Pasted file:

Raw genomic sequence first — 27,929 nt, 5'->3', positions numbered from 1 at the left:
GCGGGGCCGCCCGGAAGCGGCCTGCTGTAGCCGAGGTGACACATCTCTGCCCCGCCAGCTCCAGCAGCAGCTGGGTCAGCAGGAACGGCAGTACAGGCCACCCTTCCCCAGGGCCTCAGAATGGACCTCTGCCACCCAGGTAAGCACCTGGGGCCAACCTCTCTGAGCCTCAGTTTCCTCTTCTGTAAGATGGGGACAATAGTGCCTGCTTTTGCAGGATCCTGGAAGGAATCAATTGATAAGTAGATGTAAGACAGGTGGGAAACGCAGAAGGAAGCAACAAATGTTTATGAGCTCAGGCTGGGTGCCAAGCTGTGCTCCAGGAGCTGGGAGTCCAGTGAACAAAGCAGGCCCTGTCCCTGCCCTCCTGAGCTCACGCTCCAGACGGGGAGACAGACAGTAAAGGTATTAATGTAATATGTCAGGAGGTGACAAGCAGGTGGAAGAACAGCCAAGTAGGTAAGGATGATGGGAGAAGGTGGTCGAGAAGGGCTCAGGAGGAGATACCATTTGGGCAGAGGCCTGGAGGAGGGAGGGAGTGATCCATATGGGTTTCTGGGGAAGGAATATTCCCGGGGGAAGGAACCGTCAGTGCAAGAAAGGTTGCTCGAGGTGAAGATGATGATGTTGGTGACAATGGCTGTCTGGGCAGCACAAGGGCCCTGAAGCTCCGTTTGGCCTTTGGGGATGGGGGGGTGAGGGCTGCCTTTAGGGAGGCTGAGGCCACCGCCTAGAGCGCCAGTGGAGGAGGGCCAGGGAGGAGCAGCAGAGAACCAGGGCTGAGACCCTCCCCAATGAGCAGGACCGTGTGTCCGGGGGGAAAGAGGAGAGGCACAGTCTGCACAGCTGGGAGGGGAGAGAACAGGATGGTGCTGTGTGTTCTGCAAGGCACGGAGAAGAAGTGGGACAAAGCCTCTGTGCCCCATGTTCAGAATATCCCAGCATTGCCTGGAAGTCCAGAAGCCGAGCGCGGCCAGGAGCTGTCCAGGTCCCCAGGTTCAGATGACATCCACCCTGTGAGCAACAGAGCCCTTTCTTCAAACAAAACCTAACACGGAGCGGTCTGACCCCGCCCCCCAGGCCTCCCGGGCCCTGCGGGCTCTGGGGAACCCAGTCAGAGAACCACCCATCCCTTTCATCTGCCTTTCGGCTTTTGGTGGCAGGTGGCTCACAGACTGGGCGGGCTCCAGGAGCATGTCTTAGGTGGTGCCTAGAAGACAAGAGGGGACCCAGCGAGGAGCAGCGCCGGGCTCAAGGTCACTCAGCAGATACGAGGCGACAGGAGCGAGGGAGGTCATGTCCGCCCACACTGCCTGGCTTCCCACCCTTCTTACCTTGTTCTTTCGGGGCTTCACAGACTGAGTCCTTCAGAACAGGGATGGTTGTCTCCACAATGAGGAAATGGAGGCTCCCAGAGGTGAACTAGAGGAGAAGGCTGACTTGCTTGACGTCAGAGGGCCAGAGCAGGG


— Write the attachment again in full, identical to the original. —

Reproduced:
Raw genomic sequence first — 27,929 nt, 5'->3', positions numbered from 1 at the left:
GCGGGGCCGCCCGGAAGCGGCCTGCTGTAGCCGAGGTGACACATCTCTGCCCCGCCAGCTCCAGCAGCAGCTGGGTCAGCAGGAACGGCAGTACAGGCCACCCTTCCCCAGGGCCTCAGAATGGACCTCTGCCACCCAGGTAAGCACCTGGGGCCAACCTCTCTGAGCCTCAGTTTCCTCTTCTGTAAGATGGGGACAATAGTGCCTGCTTTTGCAGGATCCTGGAAGGAATCAATTGATAAGTAGATGTAAGACAGGTGGGAAACGCAGAAGGAAGCAACAAATGTTTATGAGCTCAGGCTGGGTGCCAAGCTGTGCTCCAGGAGCTGGGAGTCCAGTGAACAAAGCAGGCCCTGTCCCTGCCCTCCTGAGCTCACGCTCCAGACGGGGAGACAGACAGTAAAGGTATTAATGTAATATGTCAGGAGGTGACAAGCAGGTGGAAGAACAGCCAAGTAGGTAAGGATGATGGGAGAAGGTGGTCGAGAAGGGCTCAGGAGGAGATACCATTTGGGCAGAGGCCTGGAGGAGGGAGGGAGTGATCCATATGGGTTTCTGGGGAAGGAATATTCCCGGGGGAAGGAACCGTCAGTGCAAGAAAGGTTGCTCGAGGTGAAGATGATGATGTTGGTGACAATGGCTGTCTGGGCAGCACAAGGGCCCTGAAGCTCCGTTTGGCCTTTGGGGATGGGGGGGTGAGGGCTGCCTTTAGGGAGGCTGAGGCCACCGCCTAGAGCGCCAGTGGAGGAGGGCCAGGGAGGAGCAGCAGAGAACCAGGGCTGAGACCCTCCCCAATGAGCAGGACCGTGTGTCCGGGGGGAAAGAGGAGAGGCACAGTCTGCACAGCTGGGAGGGGAGAGAACAGGATGGTGCTGTGTGTTCTGCAAGGCACGGAGAAGAAGTGGGACAAAGCCTCTGTGCCCCATGTTCAGAATATCCCAGCATTGCCTGGAAGTCCAGAAGCCGAGCGCGGCCAGGAGCTGTCCAGGTCCCCAGGTTCAGATGACATCCACCCTGTGAGCAACAGAGCCCTTTCTTCAAACAAAACCTAACACGGAGCGGTCTGACCCCGCCCCCCAGGCCTCCCGGGCCCTGCGGGCTCTGGGGAACCCAGTCAGAGAACCACCCATCCCTTTCATCTGCCTTTCGGCTTTTGGTGGCAGGTGGCTCACAGACTGGGCGGGCTCCAGGAGCATGTCTTAGGTGGTGCCTAGAAGACAAGAGGGGACCCAGCGAGGAGCAGCGCCGGGCTCAAGGTCACTCAGCAGATACGAGGCGACAGGAGCGAGGGAGGTCATGTCCGCCCACACTGCCTGGCTTCCCACCCTTCTTACCTTGTTCTTTCGGGGCTTCACAGACTGAGTCCTTCAGAACAGGGATGGTTGTCTCCACAATGAGGAAATGGAGGCTCCCAGAGGTGAACTAGAGGAGAAGGCTGACTTGCTTGACGTCAGAGGGCCAGAGCAGGG